Episode 13: Wisdom—Proverbs and Ecclesiastes
Wisdom literature begins and ends with what is good for human beings in life. Starting with everyday insights gathered across time by courts scribes, these sayings are short and easy to remember. The wise person is one who understands these teachings and can apply them appropriately in real-life situations. Life is fragile and short, so wise people will enjoy family, friends, and the simple things in life.
Episode 14: Philemon, Philippians, Colossians, Ephesians
From a place where hope goes to die, an imprisoned Paul says that God is able to restore hope and encourages reconciliation between Philemon (home church leader) and his runaway slave (Onesimus). To the Philippians Paul passes on an early hymn that speaks of Jesus as the self-emptying, suffering servant exalted by God. Paul is a pastoral thinker and his words about slaves and masters must be understood in the context of Jesus’ expected return.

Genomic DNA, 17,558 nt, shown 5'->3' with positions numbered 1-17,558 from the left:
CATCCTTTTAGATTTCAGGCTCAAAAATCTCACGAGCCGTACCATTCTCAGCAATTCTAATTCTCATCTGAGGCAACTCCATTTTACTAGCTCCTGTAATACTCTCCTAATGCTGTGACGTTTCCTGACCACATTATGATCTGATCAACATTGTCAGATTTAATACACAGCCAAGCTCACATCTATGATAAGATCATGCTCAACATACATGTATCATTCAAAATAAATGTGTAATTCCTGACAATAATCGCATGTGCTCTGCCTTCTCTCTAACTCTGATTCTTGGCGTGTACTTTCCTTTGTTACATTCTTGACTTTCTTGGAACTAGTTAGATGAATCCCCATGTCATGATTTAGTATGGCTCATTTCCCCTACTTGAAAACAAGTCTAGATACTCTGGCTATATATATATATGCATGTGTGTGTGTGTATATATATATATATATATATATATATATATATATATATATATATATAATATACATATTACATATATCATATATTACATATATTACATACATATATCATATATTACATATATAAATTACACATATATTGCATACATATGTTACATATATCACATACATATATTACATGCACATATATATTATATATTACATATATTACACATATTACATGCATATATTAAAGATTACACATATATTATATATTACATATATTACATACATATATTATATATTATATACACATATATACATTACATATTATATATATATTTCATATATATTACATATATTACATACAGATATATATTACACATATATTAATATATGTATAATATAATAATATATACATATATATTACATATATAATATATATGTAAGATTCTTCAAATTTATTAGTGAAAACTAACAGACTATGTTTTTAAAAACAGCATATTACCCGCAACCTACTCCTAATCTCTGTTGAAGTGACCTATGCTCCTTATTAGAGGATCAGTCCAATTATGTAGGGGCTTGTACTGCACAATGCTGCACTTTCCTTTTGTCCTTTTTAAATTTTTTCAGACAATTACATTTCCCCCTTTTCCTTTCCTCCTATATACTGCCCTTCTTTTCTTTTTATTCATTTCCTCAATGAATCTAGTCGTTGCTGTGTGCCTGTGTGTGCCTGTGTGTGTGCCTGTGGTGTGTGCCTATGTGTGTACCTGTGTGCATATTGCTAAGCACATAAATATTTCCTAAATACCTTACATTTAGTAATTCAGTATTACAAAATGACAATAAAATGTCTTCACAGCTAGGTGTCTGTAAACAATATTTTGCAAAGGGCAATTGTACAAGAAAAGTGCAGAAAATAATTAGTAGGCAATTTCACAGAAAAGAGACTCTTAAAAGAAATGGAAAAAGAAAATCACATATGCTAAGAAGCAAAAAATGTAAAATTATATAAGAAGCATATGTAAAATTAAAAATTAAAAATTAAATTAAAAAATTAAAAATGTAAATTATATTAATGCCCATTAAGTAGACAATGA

Episode 15: James, Jude, 1 and 2 Peter
These letters are written to churches suffering harassment and struggling to keep the faith when Jesus’ promised return hasn’t occurred. They are written in the voice of those closest to Jesus and speak to new circumstances and situations. Concerned about real-life issues like gossip and favoritism toward the rich, James is a practical book stressing who God is and what you should do about it. Peter writes to guide the church in a negotiated faithfulness that requires discernment.
Episode 16: Prophets—Isaiah 1-39 and the Book of the Twelve
The prophets express the feelings of God: God’s deep love for Israel and all of humanity, but also God’s deep pain, disappointment, and anger when the people fail to be a loving community of neighbors.They also communicate God’s yearning to call the people back to taking care of each other, especially those they are most likely to exclude (widows, orphans, strangers/immigrants). For prophets like Hosea, God has a parent’s heart and refuses to give up on a faithless people.